Tinea Versicolor

Tinea versicolor refers to a widely occurring, undamaging fungal skin infection. It occurs in most adults and is caused by the Malassezia furfur yeast, which resides in the skin of a majority of individuals without causing health complications. Occasionally, tinea versicolor is referred to by its second name, i.e. pityriasis versicolor.

Tinea versicolor leads to the growth of slender, faded, scaly patches on the skin which can be seen under a microscope. The disorder is not contagious. The infection by the fungus only changes the degree of skin pigmentation, with the affected sites bearing a skin color that is darker or lighter as compared to the adjacent regions. This skin abnormality is clearly visible under sunlight

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Hormonal disturbances, elevated levels of humidity in the atmosphere and changes in the immune system can trigger an episode of tinea versicolor. It is mostly observed to affect teenagers and adults, without leading to the development of other medical irregularities

It is possible to cure tinea versicolor with different medications. However, drug therapy does not guarantee prevention of a relapse. The infection may be treated with antifungal lotions, creams and shampoos. However, the anomalies of tinea versicolor may prevail for several weeks even after successful treatment. Individuals residing in tropical climates should have excellent personal hygiene to avoid the disease.

Symptoms of Tinea Versicolor

A few signs and symptoms of tinea versicolor are discussed below:

  • Discolored patches may be noticed on the skin. They may be white, brownish, pink, dark or tanned. Such patches disappear after treatment
  • The skin affected by tinea versicolor may experience a lighter hue as opposed to the nearby regions. This is because of the action of chemicals made by the fungus, which suppress the production of skin pigments.
  • There is no scarring and no permanent change in the color of the affected skin
  • The infection may look like a thin sheet of tissue
  • The discolored patches of tinea versicolor form at a slow pace and can be easily viewed when exposed to sunlight
  • Minor itchiness may be present
  • The color of the affected skin changes back to its original tone post treatment, but it generally occurs several months after the cure.
  • The disease can affect people of all races, regardless of the skin color
  • Individuals with darker skin may experience more prevalent tinea versicolor symptoms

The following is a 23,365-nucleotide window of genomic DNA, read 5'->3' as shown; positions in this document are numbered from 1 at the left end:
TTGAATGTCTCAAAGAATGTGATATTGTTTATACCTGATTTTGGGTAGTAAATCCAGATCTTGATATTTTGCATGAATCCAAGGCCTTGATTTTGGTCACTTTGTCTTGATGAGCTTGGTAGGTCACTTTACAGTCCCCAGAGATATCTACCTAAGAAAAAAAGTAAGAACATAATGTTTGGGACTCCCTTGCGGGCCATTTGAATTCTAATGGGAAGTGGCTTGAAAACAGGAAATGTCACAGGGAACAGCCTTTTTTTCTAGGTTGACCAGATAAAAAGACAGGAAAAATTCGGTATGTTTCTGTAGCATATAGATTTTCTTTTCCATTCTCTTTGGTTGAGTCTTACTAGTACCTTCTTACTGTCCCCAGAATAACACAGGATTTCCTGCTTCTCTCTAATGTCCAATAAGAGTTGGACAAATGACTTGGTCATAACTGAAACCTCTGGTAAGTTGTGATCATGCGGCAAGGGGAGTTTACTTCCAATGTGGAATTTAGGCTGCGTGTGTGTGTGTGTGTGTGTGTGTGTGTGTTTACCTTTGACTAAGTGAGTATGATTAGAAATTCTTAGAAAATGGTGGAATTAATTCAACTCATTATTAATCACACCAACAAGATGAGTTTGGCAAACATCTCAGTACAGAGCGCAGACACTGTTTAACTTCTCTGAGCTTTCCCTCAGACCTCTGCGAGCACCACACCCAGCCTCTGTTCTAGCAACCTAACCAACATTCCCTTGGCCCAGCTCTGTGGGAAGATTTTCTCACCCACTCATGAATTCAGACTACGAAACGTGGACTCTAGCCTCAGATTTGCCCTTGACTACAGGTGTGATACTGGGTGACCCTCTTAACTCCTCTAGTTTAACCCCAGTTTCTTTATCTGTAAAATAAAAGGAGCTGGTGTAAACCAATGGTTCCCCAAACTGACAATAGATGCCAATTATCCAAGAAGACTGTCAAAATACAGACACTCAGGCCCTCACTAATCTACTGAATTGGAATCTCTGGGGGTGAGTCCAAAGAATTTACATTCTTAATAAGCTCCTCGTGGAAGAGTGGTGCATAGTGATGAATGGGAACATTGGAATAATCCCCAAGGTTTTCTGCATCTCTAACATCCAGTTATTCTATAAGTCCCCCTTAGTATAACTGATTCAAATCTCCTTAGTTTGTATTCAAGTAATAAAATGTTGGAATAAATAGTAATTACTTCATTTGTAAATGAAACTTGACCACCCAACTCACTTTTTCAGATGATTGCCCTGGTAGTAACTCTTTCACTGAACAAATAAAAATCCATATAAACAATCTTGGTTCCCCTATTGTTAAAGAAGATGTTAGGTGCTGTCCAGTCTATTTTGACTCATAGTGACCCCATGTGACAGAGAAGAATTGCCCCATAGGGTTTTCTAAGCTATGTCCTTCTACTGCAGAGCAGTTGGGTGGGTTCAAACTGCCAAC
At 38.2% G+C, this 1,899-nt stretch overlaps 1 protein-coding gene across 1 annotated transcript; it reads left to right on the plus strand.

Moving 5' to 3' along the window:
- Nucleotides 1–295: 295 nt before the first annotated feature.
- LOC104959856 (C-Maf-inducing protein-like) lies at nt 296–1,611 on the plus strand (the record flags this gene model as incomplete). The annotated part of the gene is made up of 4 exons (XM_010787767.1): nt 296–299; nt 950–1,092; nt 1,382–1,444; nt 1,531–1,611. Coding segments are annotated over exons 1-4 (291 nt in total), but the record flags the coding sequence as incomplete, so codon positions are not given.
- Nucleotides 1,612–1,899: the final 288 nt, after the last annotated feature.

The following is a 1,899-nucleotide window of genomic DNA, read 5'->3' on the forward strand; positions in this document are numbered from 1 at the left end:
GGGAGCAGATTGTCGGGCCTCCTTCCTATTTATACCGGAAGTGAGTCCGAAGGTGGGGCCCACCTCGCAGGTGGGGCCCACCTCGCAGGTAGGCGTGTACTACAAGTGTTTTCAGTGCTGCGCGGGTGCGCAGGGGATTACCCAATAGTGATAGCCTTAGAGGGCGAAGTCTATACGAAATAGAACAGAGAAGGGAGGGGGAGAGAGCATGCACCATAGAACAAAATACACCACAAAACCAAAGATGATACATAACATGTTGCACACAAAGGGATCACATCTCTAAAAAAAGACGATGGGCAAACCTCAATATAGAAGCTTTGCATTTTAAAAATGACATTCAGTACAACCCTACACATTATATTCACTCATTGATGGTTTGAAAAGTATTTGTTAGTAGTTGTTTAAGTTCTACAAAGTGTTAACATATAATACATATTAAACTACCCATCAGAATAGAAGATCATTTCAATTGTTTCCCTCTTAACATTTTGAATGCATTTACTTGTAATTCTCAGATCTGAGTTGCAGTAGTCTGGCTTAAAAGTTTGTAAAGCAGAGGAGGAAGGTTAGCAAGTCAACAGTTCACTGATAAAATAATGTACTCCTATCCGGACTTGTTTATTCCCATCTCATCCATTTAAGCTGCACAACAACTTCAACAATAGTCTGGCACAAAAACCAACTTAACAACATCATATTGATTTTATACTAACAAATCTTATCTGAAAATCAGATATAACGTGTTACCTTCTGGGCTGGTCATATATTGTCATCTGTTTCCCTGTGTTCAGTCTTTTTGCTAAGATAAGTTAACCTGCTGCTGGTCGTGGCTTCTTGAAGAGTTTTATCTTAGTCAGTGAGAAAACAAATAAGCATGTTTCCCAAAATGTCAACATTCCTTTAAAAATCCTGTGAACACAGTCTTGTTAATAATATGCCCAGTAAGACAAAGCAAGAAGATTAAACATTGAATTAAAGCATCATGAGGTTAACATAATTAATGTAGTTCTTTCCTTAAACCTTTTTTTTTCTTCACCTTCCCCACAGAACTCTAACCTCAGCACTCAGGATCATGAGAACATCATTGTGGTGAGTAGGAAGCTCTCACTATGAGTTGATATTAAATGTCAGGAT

• Tinea versicolor is more common in warm and humid places.  Most cases of the fungal infection are found to affect the neck, back, upper arms, chest and other regions comprising of skin creases and folds


  • Tinea versicolor is caused due to a yeast infection. The culprit pathogen is called Malassezia furfur, which is usually detected on the skin of most people. The hair follicles which burst out from the skin’s surface are the ideal places for the fungus to develop and flourish. It is also possible for healthy skins to experience the fungal infection. When there is increased buildup of the fungus, then it results in the formation of tinea versicolor and the distinct patches of discolored skin

The below listed risk factors can increase the susceptibility to developing tinea versicolor:

  • Increased sweating
  • Oily skin
  • Hormonal imbalances
  • High levels of humidity and warmer climates
  • Changes in the immune system, which impair it from effectively defending the body against fungal invasions

Tinea Versicolor Treatment

Tinea versicolor is usually treated with non-prescription medications available over the counter. In case intake of the traditional medications does not resolve the condition, then patients need to seek medical attention

The below listed drugs may be prescribed by a physician to cure a case of tinea versicolor:

  • Topical medications such as ketoconazole, ciclopirox, and/or 2.5 percent selenium sulfide lotion
  • Oral drugs such as ketoconazole, itraconazole, or fluconazole

As noted above, a successful cure of tinea versicolor may not result in immediate revision of the skin color to normal. That may happen after a few months. It may also be noted that the presence of warm and humid weather can increase the risk or a relapse. Persistent instances of tinea versicolor may require the intake of medicines every two months by the patient to prevent recurrence of the disorder

Minor infections of tinea versicolor can be easily alleviated via antifungal lotions, creams, or shampoos bought from over the counter. A few types of medications that help in controlling the symptoms include miconazole clotrimazole, selenium sulfide shampoo, and terbinafine

The areas of skin experiencing the fungal infection have to be first cleaned. Then patients must apply the topical agents listed above on the discolored patches twice a day for about 2 weeks. Topical drugs that come in the form of shampoos have to be washed off after 10 minutes. When a patient does not get any relief from the signs of tinea versicolor even after using the topical drugs for a period of 4 weeks, then he/she must consult a physician or a skin specialist for stronger medicines.

Tinea Versicolor Pictures

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